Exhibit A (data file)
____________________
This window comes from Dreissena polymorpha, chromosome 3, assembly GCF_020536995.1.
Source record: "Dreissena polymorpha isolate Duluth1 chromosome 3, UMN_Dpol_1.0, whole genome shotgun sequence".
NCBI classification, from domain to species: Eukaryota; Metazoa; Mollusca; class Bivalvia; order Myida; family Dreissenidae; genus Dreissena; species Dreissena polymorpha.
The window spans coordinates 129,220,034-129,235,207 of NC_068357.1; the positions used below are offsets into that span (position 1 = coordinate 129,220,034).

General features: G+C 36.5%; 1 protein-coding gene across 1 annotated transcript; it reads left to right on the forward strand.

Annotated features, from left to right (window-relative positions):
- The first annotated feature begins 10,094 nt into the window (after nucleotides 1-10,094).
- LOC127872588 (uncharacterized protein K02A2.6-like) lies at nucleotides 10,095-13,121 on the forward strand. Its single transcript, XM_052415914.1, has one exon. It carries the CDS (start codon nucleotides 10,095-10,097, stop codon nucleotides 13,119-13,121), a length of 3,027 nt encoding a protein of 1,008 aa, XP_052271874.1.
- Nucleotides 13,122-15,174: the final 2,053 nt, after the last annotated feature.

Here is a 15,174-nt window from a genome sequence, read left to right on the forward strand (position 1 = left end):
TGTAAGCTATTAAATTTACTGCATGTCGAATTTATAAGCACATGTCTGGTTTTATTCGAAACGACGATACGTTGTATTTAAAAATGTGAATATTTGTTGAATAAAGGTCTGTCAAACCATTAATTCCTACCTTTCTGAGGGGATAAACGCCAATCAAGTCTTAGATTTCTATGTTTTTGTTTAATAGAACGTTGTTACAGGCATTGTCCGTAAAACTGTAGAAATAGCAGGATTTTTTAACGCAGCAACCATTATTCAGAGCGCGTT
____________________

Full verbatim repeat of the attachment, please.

This window comes from Dreissena polymorpha, chromosome 3, assembly GCF_020536995.1.
Source record: "Dreissena polymorpha isolate Duluth1 chromosome 3, UMN_Dpol_1.0, whole genome shotgun sequence".
NCBI classification, from domain to species: Eukaryota; Metazoa; Mollusca; class Bivalvia; order Myida; family Dreissenidae; genus Dreissena; species Dreissena polymorpha.
The window spans coordinates 129,220,034-129,235,207 of NC_068357.1; the positions used below are offsets into that span (position 1 = coordinate 129,220,034).

General features: G+C 36.5%; 1 protein-coding gene across 1 annotated transcript; it reads left to right on the forward strand.

Annotated features, from left to right (window-relative positions):
- The first annotated feature begins 10,094 nt into the window (after nucleotides 1-10,094).
- LOC127872588 (uncharacterized protein K02A2.6-like) lies at nucleotides 10,095-13,121 on the forward strand. Its single transcript, XM_052415914.1, has one exon. It carries the CDS (start codon nucleotides 10,095-10,097, stop codon nucleotides 13,119-13,121), a length of 3,027 nt encoding a protein of 1,008 aa, XP_052271874.1.
- Nucleotides 13,122-15,174: the final 2,053 nt, after the last annotated feature.

Here is a 15,174-nt window from a genome sequence, read left to right on the forward strand (position 1 = left end):
TGTAAGCTATTAAATTTACTGCATGTCGAATTTATAAGCACATGTCTGGTTTTATTCGAAACGACGATACGTTGTATTTAAAAATGTGAATATTTGTTGAATAAAGGTCTGTCAAACCATTAATTCCTACCTTTCTGAGGGGATAAACGCCAATCAAGTCTTAGATTTCTATGTTTTTGTTTAATAGAACGTTGTTACAGGCATTGTCCGTAAAACTGTAGAAATAGCAGGATTTTTTAACGCAGCAACCATTATTCAGAGCGCGTT